Amer and Ashraf were looking lost, outside the city of Murmansk’s no-thrills airport when Sky News’ Moscow team first spotted them, agencies report. They were also shivering, as bursts of early October snow whipped around the one and only terminal. Their obvious discomfort made more sense when we found out where they had come from.
The young men hailed from the port city of Latakia in Syria and together they symbolised the divisions that have torn their homeland apart – one an Alawite, the other a Sunni Muslim. But their friendship was underlined by a common desire to get out, to leave the bloodshed of their native land behind. That did not explain why they had travelled north to Murmansk, a tired-looking Russian city situated above the dotted line that designates the Arctic Circle.
Still, Amer and Ashraf soon told us why they had boarded the Aeroflot red-eye from Moscow. “Norway,” said Amer. “Can you tell us how to get to Norway?” The pair of woolly-hat wearing Syrians were about to embark on a journey across the tundra to a place called Storskog – a tiny border post on the Norwegian side of the border where they planned to claim asylum.
They told us that they had seen posts on Facebook about it – how hundreds of Syrians have been travelling “the northern route” for a new life in the European Union. The two men found themselves a friendly taxi-driver called Sasha at the airport but he warned them he could not take them the entire way. Taxis cannot do the final 20km (12.4 miles) to the border. Nor could Amer and Ashraf walk it – pedestrians are strictly not allowed.
Instead, the two Syrians bought themselves some bicycles – our team watched as they negotiated for a couple of second-hand contraptions in a badly depleted cycle-shop in Murmansk. Then, it was into the taxi for the four-hour trip north. Eventually, they hauled their bikes out of the boot and set-off down the highway.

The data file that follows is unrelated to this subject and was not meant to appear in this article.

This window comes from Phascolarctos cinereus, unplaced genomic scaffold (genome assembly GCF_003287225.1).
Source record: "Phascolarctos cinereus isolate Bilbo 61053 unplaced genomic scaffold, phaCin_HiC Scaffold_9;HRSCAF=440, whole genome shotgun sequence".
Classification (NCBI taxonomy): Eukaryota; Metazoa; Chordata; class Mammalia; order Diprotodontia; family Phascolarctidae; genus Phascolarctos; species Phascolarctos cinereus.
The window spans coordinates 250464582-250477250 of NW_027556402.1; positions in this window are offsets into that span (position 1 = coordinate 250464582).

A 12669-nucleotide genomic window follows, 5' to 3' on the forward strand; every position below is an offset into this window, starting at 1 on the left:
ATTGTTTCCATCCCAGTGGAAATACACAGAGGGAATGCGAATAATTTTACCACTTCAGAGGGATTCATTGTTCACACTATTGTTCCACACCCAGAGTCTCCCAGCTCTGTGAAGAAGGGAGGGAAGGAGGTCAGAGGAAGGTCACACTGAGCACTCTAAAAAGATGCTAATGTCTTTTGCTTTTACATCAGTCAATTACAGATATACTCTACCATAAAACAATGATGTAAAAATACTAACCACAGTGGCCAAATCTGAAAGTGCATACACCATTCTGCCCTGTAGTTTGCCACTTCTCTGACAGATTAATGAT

“We’ve got to go now,” said a luggage-laden Amer, as he grimaced in the cold. The Norwegian authorities told Sky News that 1,500 Syrians have now cycled into Norway – the vast majority in the last two months. Police Chief Stein Hansen said: “I think word has got around and it’s all about word of mouth.
“People know this country is accepting refugees.” When asked about the influx, he added: “We are now getting about 50 to 70 Syrians a day although we received 113 last Sunday.” Ample evidence of their mass-arrival can be found around the back of the border post – we watched as a digger scooped up piles of brand-new bikes and chucked them in a dumpster.
The arrival of Syrian refugees has put a strain on those communities lying closest to the border – like the small village of Kirkenes. “We are now talking about whether we can send some of them back (to Russia),” said Mayor Cecilie Hansen. “Syrians holding Russian visas can still live there. The situation here (in Norway) is almost out of control.”
Norwegian immigration authorities have commandeered an old military base near Kirkenes and plan to hold up to 1,000 asylum seekers there – although they concede that they will probably run out of space. The long winter nights – or “the dark blue time” in the words of Mayor Hansen, will not stop Syrian refugees from making their icy ride to freedom.